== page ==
A paperwork budget could gain bipartisan support.
The idea of a regulatory budget has been around for decades. Unfortunately, given the current political environment, the idea of placing a budgetary cap on the overall costs of regulation will likely remain for some time just an idea that regulatory scholars will continue to debate without any practical results. However, a more achievable goal would be to adopt a modified regulatory budget that targets government paperwork requirements. Such a paperwork budget could reduce red tape while leaving current health protections unchanged, thereby generating bipartisan support.
Unlike total regulatory costs and benefits in our economy, we already have a tally of the active collections of information and the total amount of time it takes annually to complete federal paperwork. Although the figure changes daily, the Office of Information and Regulatory Affairs
approximately 9,100 collections of information (essentially government forms) and more than 10.3 billion hours of paperwork.
If trimming this large burden seems impossible, it isn’t. While the overall trend has been toward more paperwork throughout the years, the accompanying graph does show that there have been deceases at times. (Because Treasury is 75 percent of all paperwork, any single tax collection can drastically affect total numbers; the graph therefore displays collections of information without Treasury, better demonstrating the growth rate of typical regulatory agencies – and the possibility of reductions.)
A paperwork budget could be set up to function much like the United Kingdom’s “one-in, one-out” system for regulation, which recently expanded
to “one-in, two-out.” A U.S. version of “one-in, one-out” for paperwork would cap the overall number of Office of Management and Budget
(OMB) paperwork approvals and the overall number of hours associated with them.
The budget would operate by agency. For instance, if the Department of Health and Human Services
(HHS) wanted to require an additional form, it would have to consolidate or eliminate one of its nearly 1,200 existing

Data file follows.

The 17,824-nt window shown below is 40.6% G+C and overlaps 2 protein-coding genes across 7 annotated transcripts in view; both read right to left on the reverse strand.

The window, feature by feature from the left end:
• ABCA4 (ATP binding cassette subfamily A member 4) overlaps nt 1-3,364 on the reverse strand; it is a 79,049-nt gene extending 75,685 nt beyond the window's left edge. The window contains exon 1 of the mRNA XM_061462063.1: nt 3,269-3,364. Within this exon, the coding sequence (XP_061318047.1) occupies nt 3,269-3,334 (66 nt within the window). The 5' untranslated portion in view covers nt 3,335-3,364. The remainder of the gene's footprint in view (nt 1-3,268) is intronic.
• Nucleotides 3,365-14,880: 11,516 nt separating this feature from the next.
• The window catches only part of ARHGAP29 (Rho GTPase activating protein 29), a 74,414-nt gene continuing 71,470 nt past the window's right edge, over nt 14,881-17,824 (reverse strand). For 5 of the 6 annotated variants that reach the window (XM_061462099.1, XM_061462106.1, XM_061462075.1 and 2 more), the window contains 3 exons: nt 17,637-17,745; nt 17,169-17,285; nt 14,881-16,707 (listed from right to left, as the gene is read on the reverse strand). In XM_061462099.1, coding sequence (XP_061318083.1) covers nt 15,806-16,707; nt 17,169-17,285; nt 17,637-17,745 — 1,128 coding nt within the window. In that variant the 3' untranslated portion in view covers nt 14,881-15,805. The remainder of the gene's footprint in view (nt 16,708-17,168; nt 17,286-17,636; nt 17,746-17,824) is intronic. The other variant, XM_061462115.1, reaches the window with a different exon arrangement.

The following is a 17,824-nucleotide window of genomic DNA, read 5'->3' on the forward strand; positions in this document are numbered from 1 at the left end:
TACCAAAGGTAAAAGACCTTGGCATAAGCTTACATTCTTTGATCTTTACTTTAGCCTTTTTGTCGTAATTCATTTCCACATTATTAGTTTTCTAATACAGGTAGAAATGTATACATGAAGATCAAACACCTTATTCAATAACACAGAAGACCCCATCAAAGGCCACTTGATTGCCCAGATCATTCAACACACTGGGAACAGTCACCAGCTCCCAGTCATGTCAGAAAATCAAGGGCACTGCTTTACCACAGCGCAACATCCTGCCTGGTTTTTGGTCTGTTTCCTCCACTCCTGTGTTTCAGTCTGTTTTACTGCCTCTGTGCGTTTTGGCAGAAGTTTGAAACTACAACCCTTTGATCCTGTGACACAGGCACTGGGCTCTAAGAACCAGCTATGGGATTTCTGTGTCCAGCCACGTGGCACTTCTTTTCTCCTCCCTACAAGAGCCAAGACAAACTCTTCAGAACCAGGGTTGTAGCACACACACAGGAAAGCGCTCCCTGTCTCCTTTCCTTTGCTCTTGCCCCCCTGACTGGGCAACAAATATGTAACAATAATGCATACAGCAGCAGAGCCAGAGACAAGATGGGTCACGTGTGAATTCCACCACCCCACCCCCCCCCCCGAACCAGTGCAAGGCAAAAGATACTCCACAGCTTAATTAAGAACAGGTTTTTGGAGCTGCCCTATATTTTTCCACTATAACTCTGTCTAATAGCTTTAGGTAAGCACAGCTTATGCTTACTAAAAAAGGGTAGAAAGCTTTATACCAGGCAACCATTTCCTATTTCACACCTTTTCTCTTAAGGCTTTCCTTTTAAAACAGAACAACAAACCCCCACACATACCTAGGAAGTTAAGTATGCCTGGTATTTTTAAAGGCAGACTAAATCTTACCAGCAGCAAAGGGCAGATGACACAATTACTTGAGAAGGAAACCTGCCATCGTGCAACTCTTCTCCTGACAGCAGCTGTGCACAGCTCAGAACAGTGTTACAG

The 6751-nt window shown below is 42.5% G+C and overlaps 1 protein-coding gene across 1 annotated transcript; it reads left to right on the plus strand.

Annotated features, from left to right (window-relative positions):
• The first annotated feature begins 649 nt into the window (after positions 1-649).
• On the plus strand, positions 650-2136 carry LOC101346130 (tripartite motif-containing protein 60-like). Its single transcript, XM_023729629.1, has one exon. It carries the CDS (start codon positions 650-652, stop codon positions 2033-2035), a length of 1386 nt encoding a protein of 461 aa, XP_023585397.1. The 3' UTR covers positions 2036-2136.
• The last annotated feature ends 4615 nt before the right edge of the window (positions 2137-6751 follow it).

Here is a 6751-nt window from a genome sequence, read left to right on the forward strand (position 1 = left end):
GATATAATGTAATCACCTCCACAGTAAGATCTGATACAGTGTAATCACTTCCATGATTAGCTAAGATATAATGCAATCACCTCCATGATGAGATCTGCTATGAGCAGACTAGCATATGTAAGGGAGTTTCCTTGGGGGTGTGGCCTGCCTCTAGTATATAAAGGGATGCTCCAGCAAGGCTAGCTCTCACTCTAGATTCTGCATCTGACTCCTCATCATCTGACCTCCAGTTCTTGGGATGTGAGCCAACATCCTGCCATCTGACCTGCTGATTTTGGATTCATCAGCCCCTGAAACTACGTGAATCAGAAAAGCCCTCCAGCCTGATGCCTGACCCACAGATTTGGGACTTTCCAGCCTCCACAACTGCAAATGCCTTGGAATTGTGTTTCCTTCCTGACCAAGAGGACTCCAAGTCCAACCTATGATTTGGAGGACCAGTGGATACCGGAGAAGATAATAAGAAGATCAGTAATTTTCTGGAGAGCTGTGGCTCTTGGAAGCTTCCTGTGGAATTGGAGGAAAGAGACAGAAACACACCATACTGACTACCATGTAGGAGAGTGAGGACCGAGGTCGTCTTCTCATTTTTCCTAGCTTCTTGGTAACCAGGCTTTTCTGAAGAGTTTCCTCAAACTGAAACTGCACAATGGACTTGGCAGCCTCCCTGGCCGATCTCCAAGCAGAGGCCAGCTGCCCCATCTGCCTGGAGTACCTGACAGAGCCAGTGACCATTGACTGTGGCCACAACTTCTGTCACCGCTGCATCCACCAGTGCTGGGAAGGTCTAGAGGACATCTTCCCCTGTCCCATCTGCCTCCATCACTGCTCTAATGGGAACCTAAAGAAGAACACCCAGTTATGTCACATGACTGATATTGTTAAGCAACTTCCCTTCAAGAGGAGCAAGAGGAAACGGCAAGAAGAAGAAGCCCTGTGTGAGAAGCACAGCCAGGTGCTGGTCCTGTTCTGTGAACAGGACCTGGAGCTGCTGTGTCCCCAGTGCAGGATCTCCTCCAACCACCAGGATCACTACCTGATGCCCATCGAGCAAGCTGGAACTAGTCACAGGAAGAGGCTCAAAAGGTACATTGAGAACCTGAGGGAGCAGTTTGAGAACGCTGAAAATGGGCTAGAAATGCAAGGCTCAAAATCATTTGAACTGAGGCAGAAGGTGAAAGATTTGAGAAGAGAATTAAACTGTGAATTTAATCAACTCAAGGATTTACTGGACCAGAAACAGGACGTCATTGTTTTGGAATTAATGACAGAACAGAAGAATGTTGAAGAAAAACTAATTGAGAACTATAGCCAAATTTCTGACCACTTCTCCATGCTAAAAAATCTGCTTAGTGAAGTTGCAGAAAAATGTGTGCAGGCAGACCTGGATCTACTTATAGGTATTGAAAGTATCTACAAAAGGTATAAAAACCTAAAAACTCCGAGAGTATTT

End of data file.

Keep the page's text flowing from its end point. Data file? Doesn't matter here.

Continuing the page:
forms and ensure the resulting swap would not increase its current 644 million hour paperwork burden.
HHS provides an example of the explosive growth of paperwork—but it also illustrates the feasibility of restraining paperwork. The agency’s total paperwork burdens grew
fourfold since 1995
. But in 2008
, the agency did reduce its total burden. In 2012, HHS also finalized
a rule to save hospitals $940 million annually by cutting paperwork requirements.
A paperwork budget, of course, would not solve every perceived regulatory problem, but it would reduce the red tape that most citizens and businesses encounter. It would also achieve cost-savings without reducing current health and safety protections. Assuming an hour of regulatory paperwork time is worth
$31.23 (the median wage for a regulatory compliance officer), a 100 million hour reduction could save $3.1 billion.
The goal of a paperwork budget would be to give teeth to the “Paperwork Reduction Act.” Instead of just tracking paperwork, agencies would be compelled to keep their burdens neutral. The returns could be tremendous. In FY 2011, the government added
355 million hours of paperwork burdens. An effective budget would have prevented this expansion and saved $11.8 billion (again assuming a cost of $31.23 an hour). To put that in perspective, OIRA has reported high-end costs of $12 billion in FY 2010
for all the major rules it reviewed.
Although a comprehensive regulatory budget is likely a non-starter politically, a paperwork budget could garner bipartisan support because it will save time and money while doing nothing to alter fundamental health and safety protections. Of course, if in the end Congress cannot pass such a reform, the President could still issue an executive order implementing a paperwork budget for cabinet-level agencies.